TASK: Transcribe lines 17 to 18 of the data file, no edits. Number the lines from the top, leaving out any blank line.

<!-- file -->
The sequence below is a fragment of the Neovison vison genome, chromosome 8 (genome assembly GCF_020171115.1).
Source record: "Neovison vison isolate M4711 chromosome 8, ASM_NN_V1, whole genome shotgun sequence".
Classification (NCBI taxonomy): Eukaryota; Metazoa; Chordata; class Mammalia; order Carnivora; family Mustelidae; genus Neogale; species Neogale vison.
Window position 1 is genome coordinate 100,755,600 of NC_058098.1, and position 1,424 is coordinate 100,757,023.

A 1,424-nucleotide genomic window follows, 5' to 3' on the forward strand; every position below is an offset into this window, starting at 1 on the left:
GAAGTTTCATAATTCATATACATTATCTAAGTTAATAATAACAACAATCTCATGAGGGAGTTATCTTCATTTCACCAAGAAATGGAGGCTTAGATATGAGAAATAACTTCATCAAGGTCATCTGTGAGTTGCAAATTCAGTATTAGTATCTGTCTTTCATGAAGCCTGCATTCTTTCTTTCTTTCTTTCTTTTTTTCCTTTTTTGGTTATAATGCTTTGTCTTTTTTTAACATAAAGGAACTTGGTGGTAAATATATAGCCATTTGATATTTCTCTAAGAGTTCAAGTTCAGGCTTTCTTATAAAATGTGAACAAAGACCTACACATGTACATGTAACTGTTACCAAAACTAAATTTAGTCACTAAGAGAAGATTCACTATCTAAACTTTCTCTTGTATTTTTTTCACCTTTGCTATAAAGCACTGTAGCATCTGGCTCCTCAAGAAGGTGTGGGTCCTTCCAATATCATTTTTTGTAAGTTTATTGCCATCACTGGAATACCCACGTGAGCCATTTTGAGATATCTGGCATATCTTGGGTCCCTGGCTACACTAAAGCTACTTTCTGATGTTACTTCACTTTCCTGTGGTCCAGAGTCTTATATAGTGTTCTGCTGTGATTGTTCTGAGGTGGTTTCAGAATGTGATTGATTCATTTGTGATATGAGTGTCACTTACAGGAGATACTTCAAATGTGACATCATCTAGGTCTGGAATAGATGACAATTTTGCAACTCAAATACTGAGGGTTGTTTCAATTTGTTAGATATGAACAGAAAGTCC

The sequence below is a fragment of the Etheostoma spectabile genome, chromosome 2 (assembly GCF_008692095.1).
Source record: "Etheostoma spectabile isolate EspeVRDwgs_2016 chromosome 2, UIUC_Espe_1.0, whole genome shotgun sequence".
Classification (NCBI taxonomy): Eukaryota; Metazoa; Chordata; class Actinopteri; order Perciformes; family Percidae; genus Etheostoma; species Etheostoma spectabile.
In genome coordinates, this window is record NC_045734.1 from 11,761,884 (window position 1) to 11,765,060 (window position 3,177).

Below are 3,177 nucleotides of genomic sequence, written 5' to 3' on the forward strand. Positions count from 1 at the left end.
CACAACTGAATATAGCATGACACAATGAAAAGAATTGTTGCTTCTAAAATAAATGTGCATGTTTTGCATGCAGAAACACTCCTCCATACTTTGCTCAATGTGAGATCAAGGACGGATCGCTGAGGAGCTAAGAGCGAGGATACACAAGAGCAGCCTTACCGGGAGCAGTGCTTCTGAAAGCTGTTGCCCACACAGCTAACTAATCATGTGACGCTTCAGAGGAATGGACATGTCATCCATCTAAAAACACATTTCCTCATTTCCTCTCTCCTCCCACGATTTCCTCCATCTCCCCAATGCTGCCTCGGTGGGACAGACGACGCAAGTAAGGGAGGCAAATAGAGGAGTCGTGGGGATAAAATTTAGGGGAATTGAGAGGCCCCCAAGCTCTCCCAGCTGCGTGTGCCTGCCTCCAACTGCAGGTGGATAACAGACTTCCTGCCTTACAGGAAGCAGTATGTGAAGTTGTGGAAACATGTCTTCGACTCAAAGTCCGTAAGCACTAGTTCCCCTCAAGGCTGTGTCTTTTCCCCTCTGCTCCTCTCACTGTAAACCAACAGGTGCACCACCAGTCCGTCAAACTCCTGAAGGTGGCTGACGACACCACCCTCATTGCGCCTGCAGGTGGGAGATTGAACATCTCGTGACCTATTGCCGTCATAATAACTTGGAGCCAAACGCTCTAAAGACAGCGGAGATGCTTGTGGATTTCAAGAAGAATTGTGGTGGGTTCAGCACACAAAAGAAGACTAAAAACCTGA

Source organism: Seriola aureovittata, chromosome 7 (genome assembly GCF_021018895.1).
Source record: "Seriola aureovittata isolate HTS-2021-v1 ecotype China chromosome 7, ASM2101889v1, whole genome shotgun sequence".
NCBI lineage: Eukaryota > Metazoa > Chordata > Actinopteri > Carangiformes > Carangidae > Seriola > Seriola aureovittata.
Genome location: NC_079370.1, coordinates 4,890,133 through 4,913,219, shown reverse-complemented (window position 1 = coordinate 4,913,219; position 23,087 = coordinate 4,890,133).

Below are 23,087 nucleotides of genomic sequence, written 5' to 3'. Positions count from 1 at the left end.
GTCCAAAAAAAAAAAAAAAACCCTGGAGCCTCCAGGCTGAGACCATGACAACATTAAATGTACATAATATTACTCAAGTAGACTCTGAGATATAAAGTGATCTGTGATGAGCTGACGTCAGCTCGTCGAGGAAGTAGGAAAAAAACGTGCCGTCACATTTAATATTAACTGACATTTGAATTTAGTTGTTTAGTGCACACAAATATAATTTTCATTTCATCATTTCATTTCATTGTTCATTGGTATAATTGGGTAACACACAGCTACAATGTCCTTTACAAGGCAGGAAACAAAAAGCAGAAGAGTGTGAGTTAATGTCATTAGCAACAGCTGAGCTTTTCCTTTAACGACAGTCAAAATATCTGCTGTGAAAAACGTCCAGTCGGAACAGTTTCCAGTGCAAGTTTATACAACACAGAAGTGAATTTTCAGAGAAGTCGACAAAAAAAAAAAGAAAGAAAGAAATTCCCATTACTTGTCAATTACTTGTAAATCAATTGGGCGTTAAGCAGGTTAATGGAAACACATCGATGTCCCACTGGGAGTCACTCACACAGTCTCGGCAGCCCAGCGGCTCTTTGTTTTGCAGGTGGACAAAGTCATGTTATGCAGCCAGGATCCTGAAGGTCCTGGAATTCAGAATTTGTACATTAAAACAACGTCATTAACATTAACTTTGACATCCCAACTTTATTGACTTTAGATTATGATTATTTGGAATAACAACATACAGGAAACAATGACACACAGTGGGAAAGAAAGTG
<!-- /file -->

Below are 23,087 nucleotides of genomic sequence, written 5' to 3'. Positions count from 1 at the left end.
GTCCAAAAAAAAAAAAAAAACCCTGGAGCCTCCAGGCTGAGACCATGACAACATTAAATGTACATAATATTACTCAAGTAGACTCTGAGATATAAAGTGATCTGTGATGAGCTGACGTCAGCTCGTCGAGGAAGTAGGAAAAAAACGTGCCGTCACATTTAATATTAACTGACATTTGAATTTAGTTGTTTAGTGCACACAAATATAATTTTCATTTCATCATTTCATTTCATTGTTCATTGGTATAATTGGGTAACACACAGCTACAATGTCCTTTACAAGGCAGGAAACAAAAAGCAGAAGAGTGTGAGTTAATGTCATTAGCAACAGCTGAGCTTTTCCTTTAACGACAGTCAAAATATCTGCTGTGAAAAACGTCCAGTCGGAACAGTTTCCAGTGCAAGTTTATACAACACAGAAGTGAATTTTCAGAGAAGTCGACAAAAAAAAAAAGAAAGAAAGAAATTCCCATTACTTGTCAATTACTTGTAAATCAATTGGGCGTTAAGCAGGTTAATGGAAACACATCGATGTCCCACTGGGAGTCACTCACACAGTCTCGGCAGCCCAGCGGCTCTTTGTTTTGCAGGTGGACAAAGTCATGTTATGCAGCCAGGATCCTGAAGGTCCTGGAATTCAGAATTTGTACATTAAAACAACGTCATTAACATTAACTTTGACATCCCAACTTTATTGACTTTAGATTATGATTATTTGGAATAACAACATACAGGAAACAATGACACACAGTGGGAAAGAAAGTG